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Dude, as of this writing, Showtime is 159 for all books. And Boys was 6??? Not to compare our situations -- you've got several critically-acclaimed books to your credit from major publishing houses; I've got one from a university press -- but the highest my book every ranked was 9,005. And I was thrilled! Are my standards that much lower?

You've published some great baseball titles, including The Bad Guys Won: A Season of Brawling, Boozing, Bimbo Chasing, and Championship Baseball with Straw, Doc, Mookie, Nails, the Kid, and the Rest of the ... Put on a New York Uniform--and Maybe the Best and The Rocket That Fell to Earth: Roger Clemens and the Rage for Baseball Immortality, that latter of which I included as one of the 501 Baseball Books Fans Must Read before They Die(which, also as of this writing, ranks a tad south of 752,000). And you're already fretting that Showtime might dip down to 123?

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Come on, Jeff. Think of all the other full-time professional writers who would love to be in your shoes. You're getting major air time on sports talk radio and TV and you know the reviews will be piling up across the country. I think I've got a gig on my town's cable access station in a week or so. Not to mention you write for Sports Illustrated!
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Don't get me wrong. I'm very grateful for whatever events and appearances I've had and the conversations and e-mails about 501; it's been a real hoot.. But if you ever wanna swap professional lives for a week or so -- with the appearances, acclaim, and royalties -- let me know.

Thursday, February 20, 2014

I've got a good resource for them...

If, indeed, more schools are doing this, I would love to hear from them in terms of using 501 as a source guide:

HILLSBOROUGH: Kids can study baseball for credit

Really, if anyone knows about a school district or college/university that might consider using 501 Baseball Books as part of their curricula, please let me know.


Tuesday, February 18, 2014

I've got them "501 Baseball Books" blues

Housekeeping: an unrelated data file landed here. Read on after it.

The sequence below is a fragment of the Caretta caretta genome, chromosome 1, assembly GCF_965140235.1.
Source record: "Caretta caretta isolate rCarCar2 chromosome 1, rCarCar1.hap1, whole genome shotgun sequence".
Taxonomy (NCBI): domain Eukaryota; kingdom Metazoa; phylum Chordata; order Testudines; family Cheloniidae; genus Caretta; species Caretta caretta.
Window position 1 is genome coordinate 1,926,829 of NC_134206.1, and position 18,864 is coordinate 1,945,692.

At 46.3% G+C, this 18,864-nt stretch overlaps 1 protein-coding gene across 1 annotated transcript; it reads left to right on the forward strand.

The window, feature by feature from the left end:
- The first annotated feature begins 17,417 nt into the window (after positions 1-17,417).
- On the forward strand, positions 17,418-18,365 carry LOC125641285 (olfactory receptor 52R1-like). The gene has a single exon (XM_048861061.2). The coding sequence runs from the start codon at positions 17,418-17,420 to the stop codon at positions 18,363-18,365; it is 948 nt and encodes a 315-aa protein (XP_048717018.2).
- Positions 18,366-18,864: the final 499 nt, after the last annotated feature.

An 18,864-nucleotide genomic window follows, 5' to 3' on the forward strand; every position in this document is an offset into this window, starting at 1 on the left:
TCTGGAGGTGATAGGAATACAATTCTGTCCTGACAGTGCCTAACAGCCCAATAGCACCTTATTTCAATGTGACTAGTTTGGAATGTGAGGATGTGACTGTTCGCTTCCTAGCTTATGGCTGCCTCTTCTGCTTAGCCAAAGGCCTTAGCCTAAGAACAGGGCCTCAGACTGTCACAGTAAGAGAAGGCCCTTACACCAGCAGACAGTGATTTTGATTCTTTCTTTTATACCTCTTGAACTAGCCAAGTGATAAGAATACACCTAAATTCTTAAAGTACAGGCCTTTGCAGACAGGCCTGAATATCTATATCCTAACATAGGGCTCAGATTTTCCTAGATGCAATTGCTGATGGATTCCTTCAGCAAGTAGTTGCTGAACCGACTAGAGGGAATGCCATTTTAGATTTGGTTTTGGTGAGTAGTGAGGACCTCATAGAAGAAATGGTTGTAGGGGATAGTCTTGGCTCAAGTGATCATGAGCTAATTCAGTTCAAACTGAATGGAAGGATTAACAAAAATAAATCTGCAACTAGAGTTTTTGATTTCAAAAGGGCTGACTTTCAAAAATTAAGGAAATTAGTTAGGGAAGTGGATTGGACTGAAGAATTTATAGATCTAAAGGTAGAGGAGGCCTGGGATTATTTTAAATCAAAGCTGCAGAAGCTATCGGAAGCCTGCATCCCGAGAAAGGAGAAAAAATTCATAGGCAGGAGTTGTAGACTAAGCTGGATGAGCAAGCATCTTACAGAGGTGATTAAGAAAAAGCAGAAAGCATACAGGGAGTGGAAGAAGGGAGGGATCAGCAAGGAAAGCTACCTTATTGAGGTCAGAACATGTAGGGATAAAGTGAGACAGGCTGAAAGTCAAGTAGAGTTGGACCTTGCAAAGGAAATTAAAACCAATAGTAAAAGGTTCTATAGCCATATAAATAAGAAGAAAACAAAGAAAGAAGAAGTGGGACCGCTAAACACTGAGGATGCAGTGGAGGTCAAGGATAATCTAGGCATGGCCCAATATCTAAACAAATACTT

This is the time of year when you start hearing about all the exciting new baseball titles you can look forward to. And don't worry, I'll get to those soon.

But I can't help feeling a bit sad about the short "buzz-span" of a book. Heck, even that perennial best-seller Moneyball isn't talked or written about much, but the sales keep climbing. I know that people will still buy 501 Baseball Books Fans Must Read before They Die since the information remains basically the same (although I wouldn't be surprised if an updated version is in the cards). But even so, the newness isn't there any more. It's like having a kid go from an infant to an independent adult in a year.

All the new authors will be enjoying their experiences and, save for a perhaps few events, my run is over. Even though I'm working on a new (non-baseball) sports book, it's not the same. 501 was my first, about a topic I love, so it will always be special.

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Monday, February 10, 2014

Here's to the 'winners'

Awhile back I notched my 100,000th visitor. To celebrate the occasion, I put up copies to The Kid: The Immortal Life of Ted Williams, by Bill Bradlee Jr., and The 34-Ton Bat: The Story of Baseball as Told Through Bobbleheads, Cracker Jacks, Jockstraps, Eye Black, and 375 Other Strange and Unforgettable Objects, by Steve Rushin, to the Bookshelf readers who I figured came closest to the mark (without doing the actual study to determine who, in fact, was the 100,000th).

So thanks to everyone who wrote in and congratulations to our two "winners," Stuart Schiffman and Greg Macedo.
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Look for more Bookshelf giveaways in the weeks and months ahead. Good for you, in that you get new books, and good for me, in that my wife is happy I'm decluttering.